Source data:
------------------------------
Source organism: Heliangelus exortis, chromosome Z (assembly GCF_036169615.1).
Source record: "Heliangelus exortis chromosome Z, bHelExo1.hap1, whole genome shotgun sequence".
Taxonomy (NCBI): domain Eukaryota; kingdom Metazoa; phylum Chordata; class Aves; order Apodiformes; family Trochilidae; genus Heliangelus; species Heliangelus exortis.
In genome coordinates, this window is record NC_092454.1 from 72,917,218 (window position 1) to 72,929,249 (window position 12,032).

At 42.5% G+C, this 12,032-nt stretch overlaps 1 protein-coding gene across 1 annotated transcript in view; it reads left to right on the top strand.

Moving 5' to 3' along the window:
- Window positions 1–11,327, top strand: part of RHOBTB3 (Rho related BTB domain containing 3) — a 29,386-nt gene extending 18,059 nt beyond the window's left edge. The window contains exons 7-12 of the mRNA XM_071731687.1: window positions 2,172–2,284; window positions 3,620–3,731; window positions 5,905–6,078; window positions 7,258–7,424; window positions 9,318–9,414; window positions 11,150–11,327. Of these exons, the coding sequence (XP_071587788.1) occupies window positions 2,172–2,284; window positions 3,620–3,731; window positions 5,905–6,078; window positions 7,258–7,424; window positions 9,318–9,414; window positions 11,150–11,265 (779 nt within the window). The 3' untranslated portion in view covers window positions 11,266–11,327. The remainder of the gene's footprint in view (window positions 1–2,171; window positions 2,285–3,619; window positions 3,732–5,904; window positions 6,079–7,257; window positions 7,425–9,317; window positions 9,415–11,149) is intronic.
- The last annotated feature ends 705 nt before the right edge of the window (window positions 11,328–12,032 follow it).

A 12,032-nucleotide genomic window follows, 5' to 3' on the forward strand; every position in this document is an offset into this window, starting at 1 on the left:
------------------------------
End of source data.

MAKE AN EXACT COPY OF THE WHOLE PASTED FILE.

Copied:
Source organism: Heliangelus exortis, chromosome Z (assembly GCF_036169615.1).
Source record: "Heliangelus exortis chromosome Z, bHelExo1.hap1, whole genome shotgun sequence".
Taxonomy (NCBI): domain Eukaryota; kingdom Metazoa; phylum Chordata; class Aves; order Apodiformes; family Trochilidae; genus Heliangelus; species Heliangelus exortis.
In genome coordinates, this window is record NC_092454.1 from 72,917,218 (window position 1) to 72,929,249 (window position 12,032).

At 42.5% G+C, this 12,032-nt stretch overlaps 1 protein-coding gene across 1 annotated transcript in view; it reads left to right on the top strand.

Moving 5' to 3' along the window:
- Window positions 1–11,327, top strand: part of RHOBTB3 (Rho related BTB domain containing 3) — a 29,386-nt gene extending 18,059 nt beyond the window's left edge. The window contains exons 7-12 of the mRNA XM_071731687.1: window positions 2,172–2,284; window positions 3,620–3,731; window positions 5,905–6,078; window positions 7,258–7,424; window positions 9,318–9,414; window positions 11,150–11,327. Of these exons, the coding sequence (XP_071587788.1) occupies window positions 2,172–2,284; window positions 3,620–3,731; window positions 5,905–6,078; window positions 7,258–7,424; window positions 9,318–9,414; window positions 11,150–11,265 (779 nt within the window). The 3' untranslated portion in view covers window positions 11,266–11,327. The remainder of the gene's footprint in view (window positions 1–2,171; window positions 2,285–3,619; window positions 3,732–5,904; window positions 6,079–7,257; window positions 7,425–9,317; window positions 9,415–11,149) is intronic.
- The last annotated feature ends 705 nt before the right edge of the window (window positions 11,328–12,032 follow it).

A 12,032-nucleotide genomic window follows, 5' to 3' on the forward strand; every position in this document is an offset into this window, starting at 1 on the left: